Almost every day, we see catastrophic breaches on the news and the subsequent fallout from it. 2020 has seen many cyber criminals step up their sophistication with phishing attacks, ransomware, and IoT-based attacks.
To keep from paying enormous legal fees and losing the trust of their customers, businesses will need to watch for and protect against these security threats in 2020.
Employees are Poorly Trained in Data Security.
The biggest threat to your organization’s security is, and always will be, human error. You will need to train your workers on the necessary data protocols. Teach them the following to keep your employees from becoming security liabilities:
- How to spot a phishing email, phone call, or social media message
- Teach them to update their passwords every 30-60 days
- Encrypt sensitive data, especially when sending over email
- How to run security updates on all of their work devices
- Reporting if they’ve had their credentials stolen
Organizations Are Not Updating Their Systems and Software As Often As They Need
Software updates come with much-needed security updates to patch any vulnerabilities in its previous versions. Unfortunately, too many people put updates on the back burner, and as a result, systems are open to attacks of which they wouldn’t have otherwise been vulnerable.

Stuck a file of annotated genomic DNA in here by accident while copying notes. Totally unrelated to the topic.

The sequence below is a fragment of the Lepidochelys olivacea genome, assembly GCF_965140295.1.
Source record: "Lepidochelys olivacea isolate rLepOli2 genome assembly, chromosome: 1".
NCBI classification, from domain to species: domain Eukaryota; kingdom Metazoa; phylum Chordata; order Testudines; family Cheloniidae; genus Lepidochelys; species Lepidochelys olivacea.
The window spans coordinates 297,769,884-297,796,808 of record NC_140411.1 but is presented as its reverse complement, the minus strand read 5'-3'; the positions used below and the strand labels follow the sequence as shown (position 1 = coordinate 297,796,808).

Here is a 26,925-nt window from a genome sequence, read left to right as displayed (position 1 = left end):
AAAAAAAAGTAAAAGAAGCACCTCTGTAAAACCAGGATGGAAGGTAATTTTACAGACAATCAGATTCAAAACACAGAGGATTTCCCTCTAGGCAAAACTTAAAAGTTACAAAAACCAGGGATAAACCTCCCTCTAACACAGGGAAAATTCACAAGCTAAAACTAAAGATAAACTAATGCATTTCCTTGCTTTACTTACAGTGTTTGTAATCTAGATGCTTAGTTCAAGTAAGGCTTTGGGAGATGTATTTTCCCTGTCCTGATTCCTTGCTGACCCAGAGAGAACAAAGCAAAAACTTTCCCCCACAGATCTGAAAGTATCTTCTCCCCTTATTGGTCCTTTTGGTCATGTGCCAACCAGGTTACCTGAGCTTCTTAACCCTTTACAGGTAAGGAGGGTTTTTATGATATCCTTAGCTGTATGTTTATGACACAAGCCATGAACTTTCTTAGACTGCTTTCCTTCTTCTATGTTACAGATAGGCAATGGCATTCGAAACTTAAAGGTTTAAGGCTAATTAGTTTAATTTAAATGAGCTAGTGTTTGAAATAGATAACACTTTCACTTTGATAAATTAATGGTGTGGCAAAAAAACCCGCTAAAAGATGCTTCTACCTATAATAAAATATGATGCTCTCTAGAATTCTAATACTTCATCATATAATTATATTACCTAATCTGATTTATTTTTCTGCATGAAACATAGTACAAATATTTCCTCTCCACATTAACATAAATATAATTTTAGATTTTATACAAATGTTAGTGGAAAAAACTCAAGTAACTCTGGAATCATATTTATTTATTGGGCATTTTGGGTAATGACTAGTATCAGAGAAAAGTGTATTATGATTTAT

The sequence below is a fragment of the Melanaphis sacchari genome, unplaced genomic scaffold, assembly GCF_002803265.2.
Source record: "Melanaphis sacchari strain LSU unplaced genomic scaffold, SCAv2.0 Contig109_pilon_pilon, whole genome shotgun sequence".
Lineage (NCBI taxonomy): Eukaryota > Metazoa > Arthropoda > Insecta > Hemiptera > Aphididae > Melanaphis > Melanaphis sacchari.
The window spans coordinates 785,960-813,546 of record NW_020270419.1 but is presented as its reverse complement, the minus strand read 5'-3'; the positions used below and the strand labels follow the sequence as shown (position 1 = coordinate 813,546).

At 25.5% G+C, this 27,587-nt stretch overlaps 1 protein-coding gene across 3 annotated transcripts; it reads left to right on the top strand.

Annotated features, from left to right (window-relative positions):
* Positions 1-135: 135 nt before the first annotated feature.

You can take most of the inconvenience of updates away by setting these programs to update automatically. Not every program allows for this, but enough do to reduce the time updating your software would typically take.
Criminals Use AI to Combat Cybersecurity Measures
AI may not be plotting to overthrow us, but they are learning how to break through our cybersecurity systems. Though cybersecurity systems are also coming with AI, hackers are also using similar methods to stage cyber attacks.
These attacks are concerning because they are so efficient. Today’s AI-assisted attacks can be carried out multiple times across multiple networks. All it takes now is a few lines of code.
The best response to this is to fight fire with fire, meaning you need to utilize AI in your security systems if you want to protect your networks from AI-assisted attacks.
Disgruntled Employees Can Act as Insider Threats
Verizon’s 2019 study showed that 34% of breaches involved someone on the inside, whether through malicious intent or employee negligence. Typical anti-malware tools are utterly ineffective in detecting attacks from inside sources.
Your organization will need to use specialized tools to detect these kinds of threats. These tools will need to identify such security risks as:
- Unauthorized or unusual logins
- New programs installed on computers that are supposed to be locked down
- New devices on restricted networks
With cybersecurity, a 100% secure system or network doesn’t exist. However, you can take steps to keep out bad actors and evolve your security as the times require. Keep up on the upcoming threats to proactively mitigate the risks of a breach in your network.